Fred’s a Close, Personal Friend

It was our second meeting with the leaders of a Dallas organization and, since the first went so well, we decided to recreate the ambience by returning to the same location.

Photo Credit:

Fred’s Texas Cafe. The Original Fred’s. Fort Worth, Texas.

Garry and I decided to stick with our choice from the first lunch from over a month ago — the Fredburger. As he was ordering, Garry quipped, “You can’t go wrong with a Fredburger since it is, after all, named after Fred.”

The rest of us laughed, even as the rest of the group settled on The Diablo which is, in essence, a Fredburger lavishly dressed with ingredients guaranteed to light up your mouth — and perhaps the rest of your day.

The server didn’t laugh, but commented drily, “Yeah, well you know, Fred is a dog.”

We actually found that funny and laughed again. To which she noted, “You’d be surprised how many people come in here and try to tell us that Fred is a close, personal friend.”

And, not to be daunted in our merriment, we all laughed again.

Name-dropping. It’s a big temptation. But you have to wonder about the reasoning of people who do it in a setting where there’s a fair likelihood that their charade will be exposed. I mean, if you tell people you know Fred and you’re at his restaurant, wouldn’t it follow that word would get to Fred and he would come out to greet you — a total stranger? How embarrassing. Unless, Fred is a dog. Even at that, there would have to be some embarrassment. Of course, Fred’s serves adult beverages. So, maybe not all that much embarrassment.

We all want to be known. We all want to be recognized. We all want to be somebody. Even at the risk of stretching our credentials just a little too far.

As I finished my Fredburger and fries, I couldn’t help but think, “I’d like to meet Fred someday.”

Matching Outfit

I don’t want to make a big deal out of this because, after all, some day I may have a matching outfit.

I’m a member of a local fitness club. The difference between a fitness club and a gym is that members of a fitness club don’t feel obligated to reenact the slower moments from the original “Conan, the Barbarian” movie every time they work out. No yelling, tossing weights, or flirting with members of the opposite sex at the water fountain.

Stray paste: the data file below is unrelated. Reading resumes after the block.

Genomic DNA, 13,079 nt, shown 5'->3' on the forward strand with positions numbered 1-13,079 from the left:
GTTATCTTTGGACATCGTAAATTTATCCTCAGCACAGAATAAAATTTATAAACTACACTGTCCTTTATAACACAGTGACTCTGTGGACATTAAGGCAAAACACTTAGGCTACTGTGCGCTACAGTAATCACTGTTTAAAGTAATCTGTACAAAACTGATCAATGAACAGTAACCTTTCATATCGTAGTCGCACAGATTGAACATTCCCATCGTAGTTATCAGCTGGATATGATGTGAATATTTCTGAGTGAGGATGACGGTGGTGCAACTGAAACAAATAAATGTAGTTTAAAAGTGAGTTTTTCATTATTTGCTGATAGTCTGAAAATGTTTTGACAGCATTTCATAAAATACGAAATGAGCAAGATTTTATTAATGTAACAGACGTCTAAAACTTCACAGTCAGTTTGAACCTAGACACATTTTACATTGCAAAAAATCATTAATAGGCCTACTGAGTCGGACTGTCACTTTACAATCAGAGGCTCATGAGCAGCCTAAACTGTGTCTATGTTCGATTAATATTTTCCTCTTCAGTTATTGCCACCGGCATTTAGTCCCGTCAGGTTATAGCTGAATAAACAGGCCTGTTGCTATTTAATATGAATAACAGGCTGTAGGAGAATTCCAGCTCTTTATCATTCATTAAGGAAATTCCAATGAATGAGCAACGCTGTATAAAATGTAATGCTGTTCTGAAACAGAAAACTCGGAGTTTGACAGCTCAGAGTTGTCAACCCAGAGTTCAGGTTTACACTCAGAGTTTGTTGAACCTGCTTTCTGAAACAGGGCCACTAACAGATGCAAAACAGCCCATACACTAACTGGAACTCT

All of that to say that we’re a civilized lot.

I exercise early mornings most of the time. We have a regular crew who show up in the 5 a.m. to 6 a.m. shift. And we have pretty much juggled our routines so that we can minimize any interaction with each other whatsoever.

Our world was turned upside down recently when a new guy showed up. He came in and started acting like he was . . . I don’t know . . . a member or something. With reckless disregard for the rest of us, he just inserted himself into everything. As shocking as it may seem, he has even dared to venture on to my elliptical machine from time to time.

He looks like a nice enough fellow. You can tell that he was in shape at one time in his life. Unfortunately, his workout outfit is obviously from the glory days. It’s a little tight and comes up a little short in a few places. And don’t get me wrong, he’s always very neat — even down to the little triangle of hair emerging just below his lower lip. (Intensive internet research has revealed that such facial hair protuberance is called a “soul patch.” A fancy, spiritual name doesn’t move it up on my personal favorites list, however.)

And notice that I’m speaking of his ensemble in the singular. He either wears the same black shorts, black shirt, and black hat — or he has several identical sets of ill-fitting sportswear. It’s like he’s the Johnny Cash of sweat.

Normally, I don’t spend a lot of time obsessing about what some other guy is wearing. But the other day, the man in black cut me off as I was headed toward the assisted pull-up apparatus and then proceeded to tie up the machine for ten minutes.

I was forced to go on to other parts of my workout. Every minute or so I would glance over and all I could see was black. And it was then I noticed that no other male in the place was wearing matching clothes. I mean, most of us (I’ll emphasize here, MOST of us) had on matching socks, but no one color-coordinated beyond that. For example, I primarily wear greyish t-shirts. Some were darker at one time, some were white at one time, and some actually started out grey. A quick survey around the weight room verified my hypothesis. Guys who work out at 5 a.m. don’t wear matching outfits.

But here, disrupting my schedule, was one man who dared to swim against the current. What would motivate someone to do such a thing as this?

Photo Credit: Creative Commons/kansir

Then it hit me. He is a victim of circumstance. Each day when he gets home, he dutifully launders his clothes. Once dry, he folds them neatly and places them in the drawer, ready for the next day. In the darkness of the early morning, he — like the rest of us — simply gropes around in the drawer and grabs the first thing he finds. In his case, it’s the matching black outfit.

In my case, the selections are a bit more eclectic. But what is important is my understanding that the new guy is pretty much just like me, except for that soul patch thing and the fact that he’s 30 years younger. He’s just a regular guy . . . wearing black.

And I wonder why discrimination still eats at the heart of who we are.


Photo Credit: Creative Commons/kansir

Yesterday’s Vision

As I  look at myself today and whisper, “I can’t,” I wonder how my view is distorted by the clouded lens of yesterday.

  • The obstacles are too large . . . the road is too long.